Tuesday, March 27, 2007

The Fickle Lover

In a recent magazine article, author/theologian N.T. Wright was asked about the popularity of the Gospel of Judas, which has given rise to an interest in Gnosticism. His response:

"The Gnostic conspiracy theory says that orthodoxy hushed up the really exciting thing and promoted this boring sterile thing with Matthew, Mark, Luke, and John. And of course there's a great lie underneath that. In the second and third centuries, the people being thrown to the lions and burned at the stake and sawed in two were not the ones reading Thomas and Judas and the Gospel of Philip and the Gospel of Mary. They were the ones reading Matthew, Mark, Luke, and John. Because the empire is perfectly happy with Gnosticism. Gnosticism poses no threat to the empire. Whereas Matthew, Mark, Luke, and John do. It's the church's shame that in the last 200 years, the church has muzzled Matthew, Mark, Luke, and John and turned them into instruments of a controlling, sterile orthodoxy. But the texts themselves are explosive."

Lord, help me to be satisfied in your explosive, unchanging, foundational - and rock-solid truth. Guard my heart - and seal it. Seal it to thy truth above!

Sunday, March 18, 2007

Pointing to Jesus

Reading the Old Testament for any length of time leaves one with the impression that "something has to give". With all the requirements, orders, procedures and laws placed upon the old testament people, how could they possibly fulfill them? And, if they could not, who would complete that which a Holy God had decreed?

In fact the whole of the testament makes way for and demands the entrance of a "redeemer". There needed to be One who could perfectly fulfill the Law - and do that which God had commanded. And, there needed to be One who could appease the wrath which had been stored by the forebearance of God through sins previously committed.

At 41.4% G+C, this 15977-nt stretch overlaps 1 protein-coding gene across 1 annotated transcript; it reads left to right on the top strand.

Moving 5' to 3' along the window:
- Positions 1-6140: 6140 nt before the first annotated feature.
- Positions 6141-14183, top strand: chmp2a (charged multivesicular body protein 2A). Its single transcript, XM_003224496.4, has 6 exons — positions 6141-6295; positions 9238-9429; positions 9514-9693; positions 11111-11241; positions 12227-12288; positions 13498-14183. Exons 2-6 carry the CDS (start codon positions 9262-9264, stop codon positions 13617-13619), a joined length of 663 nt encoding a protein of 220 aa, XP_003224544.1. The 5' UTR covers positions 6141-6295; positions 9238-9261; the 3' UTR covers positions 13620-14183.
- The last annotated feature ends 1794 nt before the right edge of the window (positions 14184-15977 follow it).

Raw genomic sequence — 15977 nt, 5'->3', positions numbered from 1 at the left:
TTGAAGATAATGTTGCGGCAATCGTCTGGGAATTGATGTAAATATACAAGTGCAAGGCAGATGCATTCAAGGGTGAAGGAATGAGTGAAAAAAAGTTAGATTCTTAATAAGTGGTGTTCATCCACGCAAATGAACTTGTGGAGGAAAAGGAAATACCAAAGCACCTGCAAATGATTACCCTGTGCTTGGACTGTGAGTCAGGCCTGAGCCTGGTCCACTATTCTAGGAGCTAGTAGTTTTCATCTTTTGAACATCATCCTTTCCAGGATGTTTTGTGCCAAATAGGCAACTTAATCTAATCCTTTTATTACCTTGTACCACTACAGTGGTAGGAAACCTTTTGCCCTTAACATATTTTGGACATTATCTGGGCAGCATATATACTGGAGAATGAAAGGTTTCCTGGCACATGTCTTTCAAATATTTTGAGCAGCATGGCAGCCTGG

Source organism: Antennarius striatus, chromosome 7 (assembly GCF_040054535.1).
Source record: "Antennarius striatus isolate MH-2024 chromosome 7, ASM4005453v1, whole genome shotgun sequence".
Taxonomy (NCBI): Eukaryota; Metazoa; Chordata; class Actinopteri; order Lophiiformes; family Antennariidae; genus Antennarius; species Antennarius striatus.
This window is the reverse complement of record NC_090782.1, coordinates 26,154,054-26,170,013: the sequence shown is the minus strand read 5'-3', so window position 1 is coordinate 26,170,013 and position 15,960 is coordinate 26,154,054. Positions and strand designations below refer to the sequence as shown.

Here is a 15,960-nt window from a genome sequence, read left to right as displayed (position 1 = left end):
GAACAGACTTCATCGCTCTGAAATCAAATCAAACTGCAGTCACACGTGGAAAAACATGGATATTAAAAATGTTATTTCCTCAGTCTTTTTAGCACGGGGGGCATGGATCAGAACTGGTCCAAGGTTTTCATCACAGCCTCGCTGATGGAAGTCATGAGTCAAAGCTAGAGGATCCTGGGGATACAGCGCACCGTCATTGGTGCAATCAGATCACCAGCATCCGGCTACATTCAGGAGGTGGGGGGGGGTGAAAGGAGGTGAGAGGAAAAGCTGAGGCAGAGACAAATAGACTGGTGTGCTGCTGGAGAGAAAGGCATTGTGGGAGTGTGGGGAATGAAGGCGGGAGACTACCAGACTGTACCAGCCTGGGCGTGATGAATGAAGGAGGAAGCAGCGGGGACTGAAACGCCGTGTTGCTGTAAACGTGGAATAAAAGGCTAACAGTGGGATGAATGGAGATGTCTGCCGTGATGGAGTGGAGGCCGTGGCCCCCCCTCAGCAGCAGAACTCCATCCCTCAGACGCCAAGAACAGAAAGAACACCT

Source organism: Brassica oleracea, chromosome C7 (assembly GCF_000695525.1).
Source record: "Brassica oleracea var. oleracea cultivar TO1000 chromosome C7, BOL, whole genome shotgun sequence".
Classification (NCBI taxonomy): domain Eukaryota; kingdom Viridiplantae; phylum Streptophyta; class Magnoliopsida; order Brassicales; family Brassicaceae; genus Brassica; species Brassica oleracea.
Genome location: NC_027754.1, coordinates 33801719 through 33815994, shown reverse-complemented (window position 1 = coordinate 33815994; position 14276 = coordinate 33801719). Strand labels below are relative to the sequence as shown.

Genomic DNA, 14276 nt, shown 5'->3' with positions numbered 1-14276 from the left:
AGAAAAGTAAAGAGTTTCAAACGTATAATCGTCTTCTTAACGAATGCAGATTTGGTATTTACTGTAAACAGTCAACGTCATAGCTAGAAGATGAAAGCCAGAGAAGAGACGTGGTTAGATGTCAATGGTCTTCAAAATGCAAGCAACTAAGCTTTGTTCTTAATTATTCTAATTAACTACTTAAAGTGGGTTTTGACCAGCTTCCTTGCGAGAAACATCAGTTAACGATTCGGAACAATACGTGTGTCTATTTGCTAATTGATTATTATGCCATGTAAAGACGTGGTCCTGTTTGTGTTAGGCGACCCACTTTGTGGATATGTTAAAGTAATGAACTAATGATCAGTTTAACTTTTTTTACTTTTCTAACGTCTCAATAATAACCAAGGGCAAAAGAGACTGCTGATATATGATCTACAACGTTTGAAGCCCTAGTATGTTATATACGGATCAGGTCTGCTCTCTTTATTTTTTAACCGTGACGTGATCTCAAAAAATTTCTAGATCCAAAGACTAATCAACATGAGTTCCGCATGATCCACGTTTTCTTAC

That "redeemer" came in the person of Jesus. All of Scripture proclaims and points to Him.

Without our Redeemer Jesus, we would still be dead and enslaved.

Thank you Lord, for setting your people free!

Sunday, March 11, 2007

The Loveliness of Self-Forgetfulness

"When Jesus heard what had happened, he withdrew by boat privately to a solitary place. Hearing of this, the crowds followed him on foot from the towns. When Jesus landed and saw a large crowd, he had compassion on them and healed their sick. As evening approached, the disciples came to him and said, 'This is a remote place, and it's already getting late. Send the crowds away, so they can go to the villages and buy themselves some food.' Jesus replied, 'They do not need to go away. You give them something to eat.'"

This is one of the most beautiful displays of mercy and self-forgetfulness in our King found in the Bible. Jesus having just been given the news of John's beheading, retreats to a solitary place, only to find a mob of needy people waiting for Him there. What does He do? He shows them compassion.

For me - who sometimes drowns in self-absorption - the picture of Jesus, forgetting about His need to mourn the death of a beloved friend, and instead, reaching out to a needy people is so unworldly.

Jesus had plenty of "reserves" to draw on. He was acting out of the power and through the love of His Father. He knew His mission - and He knew it would soon be over. There was an urgency about everything He did.

Lord, please give us the heart and eyes of Jesus. To see those in need and to forget about ourselves. You have equipped us and given us what we need - we have more than enough "reserves" to draw on, in You. Thank you.